MU researchers find outlook optimistic for print media

MU researchers found that the majority of newspaper publishers felt that print’s future is bright.
Grad student Jeremy Haesemeier and junior Katie Gibson read USA Today on Thursday night in Eckles Hall. MU researchers in the School of Journalism found that most newspaper publishers are optimistic about the future of the newspaper industry.

Even with the loss of advertising revenue and subscriptions, newspaper publishers hold an optimistic view of the future of print journalism, a study conducted by MU researchers found.

“It's kind of astounding considering the newspaper business has been in rough seas the last few years,” said Michael Jenner, the Houston Harte Endowed Chair at the MU School of Journalism, who headed up the survey. “Two-thirds said they were on the optimistic side, 31 percent said they were neutral, and a small portion — around 4 percent — were not optimistic.”

Jenner was aided in his investigation by researchers from the Reynolds Journalism Institute.

“In the survey, we simply asked a question about the level of optimism with one being not at all optimistic and five being very optimistic,” said Kenneth Fleming, the associate director of research at RJI. “The question was, ‘How optimistic do you feel about the future of the newspaper industry?’ leaving the word optimism up to respondents to interpret for themselves.”

According to a news release from the MU News Bureau, the survey also showed that 90 percent of the publishers interviewed have put in place digital publications that they expect to increase revenue for the company.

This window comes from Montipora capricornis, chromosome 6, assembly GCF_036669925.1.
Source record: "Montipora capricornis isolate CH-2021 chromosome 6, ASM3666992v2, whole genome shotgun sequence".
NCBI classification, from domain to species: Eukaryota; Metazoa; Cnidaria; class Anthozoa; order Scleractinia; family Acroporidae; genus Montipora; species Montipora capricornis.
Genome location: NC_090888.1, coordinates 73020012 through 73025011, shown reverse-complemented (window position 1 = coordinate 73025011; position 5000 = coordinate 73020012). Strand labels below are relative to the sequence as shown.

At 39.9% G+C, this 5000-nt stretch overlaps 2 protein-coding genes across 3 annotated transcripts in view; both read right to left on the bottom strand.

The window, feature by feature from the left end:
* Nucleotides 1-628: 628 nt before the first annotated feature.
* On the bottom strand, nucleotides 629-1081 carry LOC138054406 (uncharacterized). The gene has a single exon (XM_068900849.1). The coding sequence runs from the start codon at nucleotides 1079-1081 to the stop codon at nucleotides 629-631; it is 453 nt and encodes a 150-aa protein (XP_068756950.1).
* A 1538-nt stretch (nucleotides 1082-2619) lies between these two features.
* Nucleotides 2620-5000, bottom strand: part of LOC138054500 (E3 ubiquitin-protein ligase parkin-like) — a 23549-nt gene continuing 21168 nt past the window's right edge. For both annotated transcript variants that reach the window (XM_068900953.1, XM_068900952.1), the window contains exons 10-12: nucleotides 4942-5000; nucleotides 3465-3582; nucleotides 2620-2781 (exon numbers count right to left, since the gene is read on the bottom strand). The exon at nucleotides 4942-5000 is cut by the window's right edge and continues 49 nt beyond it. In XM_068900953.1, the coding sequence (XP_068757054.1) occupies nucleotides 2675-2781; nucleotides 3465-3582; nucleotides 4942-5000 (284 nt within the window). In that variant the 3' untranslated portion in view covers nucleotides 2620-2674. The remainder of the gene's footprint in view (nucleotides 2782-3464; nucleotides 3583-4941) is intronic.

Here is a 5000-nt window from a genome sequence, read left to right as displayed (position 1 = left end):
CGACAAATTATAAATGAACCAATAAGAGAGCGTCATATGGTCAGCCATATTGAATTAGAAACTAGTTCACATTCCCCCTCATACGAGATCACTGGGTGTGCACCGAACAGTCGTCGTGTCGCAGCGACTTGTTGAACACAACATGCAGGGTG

“Nowadays, when you talk to a newspaper executive, whenever you talk about news gathering, unless you specify, you are talking about both (print and online) because it is all moving towards convergence journalism,” Fleming said. “Meaning that newspapers not only continue to develop print products but are also getting into mobile as well as social media platforms.”

The survey was conducted by interviewing 458 publishers of U.S. daily newspapers, which encompassed around one-third of the newspapers in America, Jenner said.

“In terms of number of publishers involved and scope of the questions, it’s the largest survey of its kind we are aware of,” Jenner said.

The study showed that there are several reasons for the increased optimism.

“One reason may be simply that this year is looking better than the last four or five,” Jenner said. “We look for predictors — are there any of these things we asked about that are indicators of optimism? One of the things we found was that newspapers that are embracing a digital future are more optimistic than those that are lagging behind.”

Though the study only looked at the opinions of those related to the print industry, Jenner said because of how the survey was conducted, there is little reason for the publishers to give an inaccurate view of the state of print media.

“It may be that some of these guys are in denial or are saying that they are optimistic because they have to be,” he said. “On the other hand, at some point you have to assume people are going to tell you the truth. The responses suggest that many publishers believe their franchises are still strong. Many see a strong future in print, and many believe their operations are capable of making the transition to digital."

According to Fleming, the study is the first of its kind at MU, and therefore there is not much history with which to compare it.

“We will implement these surveys every year," Fleming said. "We plan to do this with the same questions this year as next year and year after. Over time, we will be able to collect a pretty rich source of data.”

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